SCOTLAND risks being “sidelined and marginalised” like Belarus under Conservative plans to repeal human rights legislation, it has been claimed.
Addressing the Law Society of Scotland’s annual conference in Edinburgh this morning, justice secretary Kenny MacAskill said he was “deeply concerned” by Tory proposals which could see European judges stripped of their powers to enforce human rights in the UK.
Mr MacAskill’s comments echoed those of Dominic Grieve QC, the former attorney general, who said the proposals contained a series of factual “howlers” and were not properly thought through.
Asked what the implications would be for Scotland, where human rights legislation is incorporated into the Scotland Act, Mr MacAskill said: “Our position is that we are deeply concerned. I remember that we contributed as a government to previous investigations that were going on into a British bill of rights. We were quite clear that we didn’t support that direction, that Scotland is best served by being in ECHR (European Convention on Human Rights).
“When I first spoke to Chris Grayling when he became the minister for justice, I recall he said to me ‘We’re still in ECHR for the moment’. That is why the likes of Dominic Grieve and wiser counsel have been removed. Scotland has always taken its position quite clearly that we should not accept this as diktat forced upon us but something to which we have voluntary signed up to because its best practice and we wish to be up there with European democracies not marginalised and sidelined along with Belarus, as I think Dominic Grieve and others have referred to. This is not the trajectory that a European democracy should be proceeding in in 2014.”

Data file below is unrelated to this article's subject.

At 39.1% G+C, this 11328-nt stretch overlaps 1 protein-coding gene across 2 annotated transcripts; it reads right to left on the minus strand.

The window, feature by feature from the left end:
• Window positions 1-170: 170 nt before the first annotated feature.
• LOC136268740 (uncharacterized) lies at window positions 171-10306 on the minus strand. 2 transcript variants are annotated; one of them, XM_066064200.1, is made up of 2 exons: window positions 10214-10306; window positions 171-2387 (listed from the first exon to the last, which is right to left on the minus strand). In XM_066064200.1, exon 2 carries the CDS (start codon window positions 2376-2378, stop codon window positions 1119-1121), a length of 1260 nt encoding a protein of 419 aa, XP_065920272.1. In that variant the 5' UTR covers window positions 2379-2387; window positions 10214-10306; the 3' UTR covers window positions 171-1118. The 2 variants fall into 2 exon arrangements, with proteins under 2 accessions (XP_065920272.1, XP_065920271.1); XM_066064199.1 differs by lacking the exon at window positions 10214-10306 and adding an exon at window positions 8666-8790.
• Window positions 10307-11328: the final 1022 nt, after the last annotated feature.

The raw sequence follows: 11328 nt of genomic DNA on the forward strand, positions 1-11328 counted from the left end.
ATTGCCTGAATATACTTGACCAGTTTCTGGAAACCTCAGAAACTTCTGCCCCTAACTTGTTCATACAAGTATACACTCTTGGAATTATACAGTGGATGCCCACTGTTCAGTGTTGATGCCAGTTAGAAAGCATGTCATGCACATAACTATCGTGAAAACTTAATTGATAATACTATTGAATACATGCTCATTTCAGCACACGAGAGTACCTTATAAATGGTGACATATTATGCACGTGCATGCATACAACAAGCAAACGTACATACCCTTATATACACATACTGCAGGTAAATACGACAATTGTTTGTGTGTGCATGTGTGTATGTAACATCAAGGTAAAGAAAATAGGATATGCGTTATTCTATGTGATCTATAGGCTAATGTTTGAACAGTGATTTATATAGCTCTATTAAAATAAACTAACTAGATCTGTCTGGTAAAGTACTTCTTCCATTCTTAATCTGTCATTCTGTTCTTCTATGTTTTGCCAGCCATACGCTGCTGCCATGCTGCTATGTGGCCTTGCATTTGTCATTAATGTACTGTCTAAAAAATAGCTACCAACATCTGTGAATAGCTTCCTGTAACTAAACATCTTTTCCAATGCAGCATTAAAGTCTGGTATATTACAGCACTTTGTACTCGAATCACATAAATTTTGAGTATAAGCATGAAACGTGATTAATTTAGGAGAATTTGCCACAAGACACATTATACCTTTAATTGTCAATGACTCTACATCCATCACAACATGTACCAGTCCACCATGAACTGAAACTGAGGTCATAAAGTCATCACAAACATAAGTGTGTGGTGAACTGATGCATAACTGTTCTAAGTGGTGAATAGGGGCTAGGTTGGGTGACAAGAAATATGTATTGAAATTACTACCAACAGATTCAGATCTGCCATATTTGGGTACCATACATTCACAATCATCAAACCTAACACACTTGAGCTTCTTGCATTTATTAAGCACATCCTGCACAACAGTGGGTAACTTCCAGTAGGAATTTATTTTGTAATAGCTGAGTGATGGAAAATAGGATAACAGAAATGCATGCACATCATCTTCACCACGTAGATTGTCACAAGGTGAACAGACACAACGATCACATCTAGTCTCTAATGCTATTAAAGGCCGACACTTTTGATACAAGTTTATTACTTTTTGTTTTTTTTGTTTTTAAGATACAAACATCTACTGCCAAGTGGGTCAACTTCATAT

Mr MacAskill also said removing from the EU altogether would be “retrograde and catastrophic”.
The Conservative party plans to scrap the Human Rights Act introduced by Labour in 1998 to enshrine the European Convention on Human Rights in domestic law.
Instead there would be a Bill of Rights, which would include the principles from the convention - originally drawn up by British lawyers after the Second World War.
But it would also make clear that the Supreme Court UK judges were not obliged to take European Court of Human Rights’ rulings into account when coming to decisions.
Mr Grayling said if the ECHR and the Council of Europe refused to accept the new arrangements, Britain would simply leave the convention. It was no longer sustainable to write European judges a “legal blank cheque” in the wake of rulings such as that demanding prisoners be given the vote, he argued.